Tuesday, November 22nd, was my family’s second full day in Siem Reap. In the morning, we hopped in our van and took the bumpy ride from Siem Reap toward Lake Tonlé Sap and the village of Chong Khneas…

Ok – technically that video was probably recorded on the return trip. The point is the bumpiness. The flooding that occurred in the weeks before we visited had softened the clay in the road bed, leading to potholes that had been repaired with varying degrees of success.

While on the road (and also on the water – as the pictures below show), we could see a large outcropping of land: Phnom Krom.

Phnom Krom
Phnom Krom
Phnom Krom as seen from Chong Khneas
Phnom Krom as seen from Chong Khneas

The top of Phnom Krom is the location of one of three Angkorian temples built during the reign of King Yasovarman at the end of the ninth century. (Phnom Bakheng, which we had visited two days earlier is one of the other two.) We didn’t take time to stop at this location, but continued on toward Chong Khneas.

Chong Khneas is the floating village on Lake Tonlé Sap that lies closest to Siem Reap.  At the end of the road from Siem Reap, there is a brand new boat terminal where one can pay $15 per adult for a ride out to the village.

Ticket stub
Ticket stub

Unfortunately, most of that money is probably going to the company that built the fancy boat terminal, rather than the boat drivers. Nevertheless, off we went…

On the Tonle Sap
On the Tonlé Sap
The Ordinary Family
The Ordinary Family (minus OS, who took the pic)

It wasn’t long before we were approached by some opportunistic vendors…

Coke vendor

The man in the blurry photo (above) maneuvered their boat right beside ours, and the kid jumped right on over to sell us water, coke, and possibly a few other soft drink selections. Unfortunately for him, we were all packing water, as we did anywhere we went. Soon thereafter, a boat carrying a mother and two children also came alongside. One of the children was carrying a python with her, and offered some photo opportunities in exchange for a little money. Unfortunately for them, our girls were frightened of the snake.

One of the odd things about this little excursion was finding that there is a cell phone tower built in the middle of the lake. It’s powered by solar panels.

Tonle Sap cell phone tower
Tonlé Sap cell phone tower

Indeed, cell phones are one of the big changes in Cambodia since Ordinary Spouse and I visited ten years ago. Anyone who can afford one has one. In fact, the country was so eager to enter the wireless age that they skipped right over the wired age in many places. Mr. Guest Complacent told us that two different government agencies thought that they had the authority to sell the available wireless frequencies, meaning that there is now overlap in usage. Apparently, that’s still being sorted out.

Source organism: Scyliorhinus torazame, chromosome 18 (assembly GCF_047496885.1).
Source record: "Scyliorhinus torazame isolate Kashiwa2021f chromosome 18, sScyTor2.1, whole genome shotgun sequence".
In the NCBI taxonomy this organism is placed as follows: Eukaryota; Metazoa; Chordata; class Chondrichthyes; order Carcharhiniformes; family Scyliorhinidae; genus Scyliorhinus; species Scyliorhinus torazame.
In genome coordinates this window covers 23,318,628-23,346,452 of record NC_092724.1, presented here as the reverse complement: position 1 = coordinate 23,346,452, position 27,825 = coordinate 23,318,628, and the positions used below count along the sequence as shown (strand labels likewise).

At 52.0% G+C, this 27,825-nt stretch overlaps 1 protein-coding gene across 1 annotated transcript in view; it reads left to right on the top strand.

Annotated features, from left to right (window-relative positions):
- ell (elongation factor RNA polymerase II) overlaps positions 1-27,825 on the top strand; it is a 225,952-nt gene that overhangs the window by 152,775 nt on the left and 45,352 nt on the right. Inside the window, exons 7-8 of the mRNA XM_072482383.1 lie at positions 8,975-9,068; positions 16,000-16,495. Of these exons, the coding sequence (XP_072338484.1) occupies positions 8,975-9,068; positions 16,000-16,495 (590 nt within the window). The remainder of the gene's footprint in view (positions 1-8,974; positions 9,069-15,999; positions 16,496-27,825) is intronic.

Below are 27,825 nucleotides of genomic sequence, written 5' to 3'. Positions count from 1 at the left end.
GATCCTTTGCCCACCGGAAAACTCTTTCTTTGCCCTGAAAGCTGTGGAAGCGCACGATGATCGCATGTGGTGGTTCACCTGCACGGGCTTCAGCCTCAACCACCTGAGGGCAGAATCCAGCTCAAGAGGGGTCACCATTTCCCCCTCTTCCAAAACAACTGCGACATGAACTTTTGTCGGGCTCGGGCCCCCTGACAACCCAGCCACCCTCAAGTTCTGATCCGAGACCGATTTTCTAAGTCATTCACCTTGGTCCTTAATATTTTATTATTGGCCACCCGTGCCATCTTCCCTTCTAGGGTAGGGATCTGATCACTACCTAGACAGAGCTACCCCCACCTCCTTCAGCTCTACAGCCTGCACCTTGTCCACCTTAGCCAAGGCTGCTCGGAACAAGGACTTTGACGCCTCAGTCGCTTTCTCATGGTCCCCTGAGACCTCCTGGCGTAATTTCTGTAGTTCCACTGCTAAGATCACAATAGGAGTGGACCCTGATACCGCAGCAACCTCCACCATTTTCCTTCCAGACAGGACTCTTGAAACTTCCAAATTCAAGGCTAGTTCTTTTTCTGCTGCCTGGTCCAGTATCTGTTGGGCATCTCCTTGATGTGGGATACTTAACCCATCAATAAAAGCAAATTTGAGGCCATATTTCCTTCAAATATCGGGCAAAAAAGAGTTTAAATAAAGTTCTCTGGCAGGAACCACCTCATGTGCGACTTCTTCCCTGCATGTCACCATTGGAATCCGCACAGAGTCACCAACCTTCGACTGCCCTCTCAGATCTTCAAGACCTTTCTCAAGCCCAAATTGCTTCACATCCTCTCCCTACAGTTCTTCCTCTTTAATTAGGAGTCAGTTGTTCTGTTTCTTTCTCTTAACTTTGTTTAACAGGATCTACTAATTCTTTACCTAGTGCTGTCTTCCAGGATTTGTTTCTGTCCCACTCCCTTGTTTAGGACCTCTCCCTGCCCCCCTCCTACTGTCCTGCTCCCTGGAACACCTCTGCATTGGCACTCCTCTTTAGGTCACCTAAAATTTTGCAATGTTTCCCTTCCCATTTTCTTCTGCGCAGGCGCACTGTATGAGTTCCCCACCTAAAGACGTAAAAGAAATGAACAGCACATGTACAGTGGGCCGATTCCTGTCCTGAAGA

A few kilometers out – two? five? – we started encountering floating houses. The village would have been even further out in the lake, but the water was so high this year. The boats were generally anchored down around water plants.

Floating village (1)

Floating village (2)

Floating village (3)

Apparently, there are about 3000 people living in this dispersed community. They are a mixture of  Khmer, Vietnamese, and Cham (an ethnic group now associated with the Muslim populations in Vietnam and Cambodia). Everything needed for a village (plus some extras) could be found somewhere: stores, schools, a Catholic mission, even karaoke bars!

Catholic mission
Catholic mission
Water treatment
Water treatment
Karaoke bar
Karaoke bar
Pigs and chickens
Pigs and chickens

Visiting this village made me a bit uncomfortable. It is interesting to see how people are able to live in unusual locations. At the same time, the villagers have become (at least in some sense) the tourist attraction. Given the open nature of the house boats and the close proximity at which we passed as we floated through some of the channels, we could have stared right into some of their homes. I certainly wouldn’t be pleased if you drove slowly through my neighborhood and peered  in through my front window.

And it is clear that this particular village has been changed by all of the visitors that it gets, as is evidenced by the visitor center – the floating visitor center…

The center had a number of attractions. Outside there were catfish and crocodiles to be seen:

Crocodiles at the Chong Khneas visitor center
Don't fall in!

Inside, there were some educational exhibits about the lake and the people who live there. There were also souvenirs, clothing, trinkets, and fabric for sale. Unfortunately, the souvenirs related mostly to Angkor and not to the lake. I was really hoping to be able to purchase the informational map that they had in the educational section of the center, but it wasn’t for sale.

On top of the visitor center, there was an observation deck:

The view from the top of the visitor center
The view from the top of the visitor center
Looking the other way from the visitor center
Looking the other way from the visitor center
Boats come in various shapes and sizes
Boats come in various shapes and sizes

I also created a 360° panorama from the observation deck. But be warned before you open it: it’s a very large file. (Nor is it high quality, but hey – the software was free.)

After the visitor center, we made our way back to the boat terminal and to land. We gave our driver (an 18-year-old who lived in the village) a tip since we figured he wasn’t getting much from the fares that we paid. From there, we returned by bumpy road to Siem Reap. Lunch in Siem Reap was the “Guest Complacent special” – a mixture of whatever my in-laws thought would be tasty. On this particular day, we enjoyed two separate dishes featuring prahok.


Up next: an afternoon visit to Artisans d’Angkor

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